I had been a film critic for seven months when I saw his first film, in 1967. It was titled I Call First, later changed to Who’s That Knocking at My Door. I saw it in “the submarine”—the long, low, narrow, dark screening room knocked together out of pasteboard by the Chicago International Film Festival. I was twenty-five. The festival’s founder, Michael Kutza, was under thirty. Everything was still at the beginning. This film had a quality that sent tingles up my arms. It felt made out of my dreams and guilts. I consider him the most gifted director of his generation, and have joked that I will never stop writing film reviews until he stops making films. —Roger Ebert, an excerpt from Scorsese by Ebert
Martin Scorsese on the passing of Roger Ebert:
“The death of Roger Ebert is an incalculable loss for movie culture and for film criticism. And it’s a loss for me personally. Roger was always supportive, he was always right there for me when I needed it most, when it really counted – at the very beginning, when every word of encouragement was precious; and then again, when I was at the lowest ebb of my career, there he was, just as encouraging, just as warmly supportive. There was a professional distance between us, but then I could talk to him much more freely than I could to other critics. Really, Roger was my friend. It’s that simple. Few people I’ve known in my life loved or cared as much about movies. I know that’s what kept him going in those last years – his life-or-death passion for movies, and his wonderful wife, Chaz. We all knew that this moment was coming, but that doesn’t make the loss any less wrenching. I’ll miss him — my dear friend, Roger Ebert.” —Martin Scorsese, April 4, 2013
Thought I was all out of tears, but surprise! I’m not.
“Leaving is not enough. You must stay gone. Train your heart like a dog. Change the locks even on the house he’s never visited. You lucky, lucky girl. You have an apartment just your size. A bathtub full of tea. A heart the size of Arizona, but not nearly so arid. Don’t wish away your cracked past, your crooked toes, your problems are papier mache puppets you made or bought because the vendor at the market was so compelling you just had to have them. You had to have him. And you did. And now you pull down the bridge between your houses, you make him call before he visits, you take a lover for granted, you take a lover who looks at you like maybe you are magic. Make the first bottle you consume in this place a relic. Place it on whatever altar you fashion with a knife and five cranberries. Don’t lose too much weight. Stupid girls are always trying to disappear as revenge. And you are not stupid. You loved a man with more hands than a parade of beggars, and here you stand. Heart like a four-poster bed. Heart like a canvas. Heart leaking something so strong they can smell it in the street.”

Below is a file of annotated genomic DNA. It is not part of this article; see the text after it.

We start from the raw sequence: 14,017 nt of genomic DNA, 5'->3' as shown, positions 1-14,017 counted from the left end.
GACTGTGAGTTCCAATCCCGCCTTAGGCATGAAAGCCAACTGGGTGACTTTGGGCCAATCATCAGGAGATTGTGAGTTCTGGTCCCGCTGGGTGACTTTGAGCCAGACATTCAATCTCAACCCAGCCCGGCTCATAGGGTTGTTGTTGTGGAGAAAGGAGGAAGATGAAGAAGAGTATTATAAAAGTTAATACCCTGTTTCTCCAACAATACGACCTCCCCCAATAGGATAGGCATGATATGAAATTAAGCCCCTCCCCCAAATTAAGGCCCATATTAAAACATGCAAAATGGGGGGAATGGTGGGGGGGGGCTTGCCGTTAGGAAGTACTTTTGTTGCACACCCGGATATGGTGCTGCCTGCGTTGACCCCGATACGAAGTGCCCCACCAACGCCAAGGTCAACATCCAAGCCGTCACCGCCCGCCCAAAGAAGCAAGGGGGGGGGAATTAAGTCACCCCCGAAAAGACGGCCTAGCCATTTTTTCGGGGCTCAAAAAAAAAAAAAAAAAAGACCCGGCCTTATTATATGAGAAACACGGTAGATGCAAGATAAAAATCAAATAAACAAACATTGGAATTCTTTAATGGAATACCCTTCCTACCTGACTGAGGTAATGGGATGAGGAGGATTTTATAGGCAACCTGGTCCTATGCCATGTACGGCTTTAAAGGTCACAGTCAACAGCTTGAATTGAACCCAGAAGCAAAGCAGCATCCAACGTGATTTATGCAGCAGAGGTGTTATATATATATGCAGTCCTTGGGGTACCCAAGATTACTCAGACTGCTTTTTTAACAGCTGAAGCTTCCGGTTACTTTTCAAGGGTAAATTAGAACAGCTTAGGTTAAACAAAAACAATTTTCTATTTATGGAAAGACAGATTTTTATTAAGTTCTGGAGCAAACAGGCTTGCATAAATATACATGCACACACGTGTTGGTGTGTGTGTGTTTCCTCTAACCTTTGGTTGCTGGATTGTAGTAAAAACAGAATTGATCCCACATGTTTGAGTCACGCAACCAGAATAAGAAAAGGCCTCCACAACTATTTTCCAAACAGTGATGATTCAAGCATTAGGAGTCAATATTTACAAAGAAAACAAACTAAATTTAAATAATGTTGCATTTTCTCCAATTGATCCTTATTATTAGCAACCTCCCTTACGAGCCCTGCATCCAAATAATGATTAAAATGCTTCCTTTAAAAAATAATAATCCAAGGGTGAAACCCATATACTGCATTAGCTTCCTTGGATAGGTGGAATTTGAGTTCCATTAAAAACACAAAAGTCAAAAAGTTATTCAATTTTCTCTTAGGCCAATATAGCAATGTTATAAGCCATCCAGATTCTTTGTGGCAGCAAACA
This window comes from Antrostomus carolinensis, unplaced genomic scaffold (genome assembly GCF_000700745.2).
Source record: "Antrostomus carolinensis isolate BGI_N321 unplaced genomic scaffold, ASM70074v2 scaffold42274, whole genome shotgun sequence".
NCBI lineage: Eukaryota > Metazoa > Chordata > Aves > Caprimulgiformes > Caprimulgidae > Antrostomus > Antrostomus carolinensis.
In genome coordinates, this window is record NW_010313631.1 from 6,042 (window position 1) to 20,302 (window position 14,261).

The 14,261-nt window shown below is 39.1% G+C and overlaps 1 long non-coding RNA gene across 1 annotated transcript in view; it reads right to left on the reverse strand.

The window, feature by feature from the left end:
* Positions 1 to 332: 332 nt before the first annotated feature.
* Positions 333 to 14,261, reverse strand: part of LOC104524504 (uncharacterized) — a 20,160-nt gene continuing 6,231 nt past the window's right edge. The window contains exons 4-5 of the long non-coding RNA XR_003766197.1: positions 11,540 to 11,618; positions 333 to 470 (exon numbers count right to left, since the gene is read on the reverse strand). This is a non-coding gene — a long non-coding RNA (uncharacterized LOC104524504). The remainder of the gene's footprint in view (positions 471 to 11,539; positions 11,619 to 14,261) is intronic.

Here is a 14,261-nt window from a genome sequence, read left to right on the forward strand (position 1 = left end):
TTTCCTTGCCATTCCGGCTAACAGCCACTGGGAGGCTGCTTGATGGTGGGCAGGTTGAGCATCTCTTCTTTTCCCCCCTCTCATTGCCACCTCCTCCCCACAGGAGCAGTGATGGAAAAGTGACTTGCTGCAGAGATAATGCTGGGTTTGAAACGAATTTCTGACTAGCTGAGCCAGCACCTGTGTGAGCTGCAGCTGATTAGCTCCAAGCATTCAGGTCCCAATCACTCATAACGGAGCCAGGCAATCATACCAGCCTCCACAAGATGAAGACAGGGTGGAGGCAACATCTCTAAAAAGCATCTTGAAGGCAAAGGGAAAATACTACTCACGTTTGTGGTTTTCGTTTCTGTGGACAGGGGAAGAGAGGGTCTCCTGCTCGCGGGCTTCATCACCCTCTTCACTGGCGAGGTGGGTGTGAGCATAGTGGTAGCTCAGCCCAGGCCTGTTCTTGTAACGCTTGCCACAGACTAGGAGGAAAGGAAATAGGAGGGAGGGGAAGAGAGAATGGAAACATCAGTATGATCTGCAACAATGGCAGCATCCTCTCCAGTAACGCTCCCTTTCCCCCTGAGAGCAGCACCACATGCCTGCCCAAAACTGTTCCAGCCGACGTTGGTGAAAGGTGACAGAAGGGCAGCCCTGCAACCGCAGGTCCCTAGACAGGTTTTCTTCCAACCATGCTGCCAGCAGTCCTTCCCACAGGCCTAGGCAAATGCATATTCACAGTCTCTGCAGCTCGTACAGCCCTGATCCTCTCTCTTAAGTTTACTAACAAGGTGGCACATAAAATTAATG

Here at HelloGiggles, we always value what you, our wonderful readers, have to say! While we feature daily contributions from our audience in the From Our Readers section of the site, we’re happy to offer you the chance to get more involved! Want to become a regular HelloGiggles contributor and have a finger on the pulse of current events in media, pop culture and world news? We’re looking for writers to write one-off, topical pieces on hot button issues on an ongoing basis for the site. Your contributions should cover the biggest, most-talked about news online through the HelloGiggles lens and should offer a unique and refreshing perspective from other coverage. We will also favour applicants who are eager to get a head-start on tomorrow’s news – items that haven’t hit it big yet but inevitably will. You should be comfortable working quickly and on a deadline with precision and clarity.
If interested, please send a writing sample on a current headline that hasn’t been too overdone just yet, along with three (3) ideas for future perspective articles to firstname.lastname@example.org with the subject line “Topical Writing”. Please do NOT simply send links to your blogs/Tumblr – these messages will not be read!
Examples of the type of writing we are seeking can be seen below:
Although I struggle with a bit of ADHD at times (who am I kidding, ALL THE TIME), some of you that know me just from here might be surprised to hear that I actually have a strange ability to dig in and stick it out. I suppose it’s maybe not so much patience as it is tenacity. It’s been a mixed blessing in my personal relationships (my stepmom calls it “Chronic Non-Quitter Syndrome”), but in the work arena, it’s had some unexpected benefits. Sometimes things go away and then they come back, especially if you didn’t pout and piss on things in the interim or screw anything up too badly the last time.
“Not merely homage, Adelberg diffuses the burden of memory by simulating extinct spaces that once served as incubators for authentic self-expression, and invites viewers to reconnect to some of the original influences on their identity…”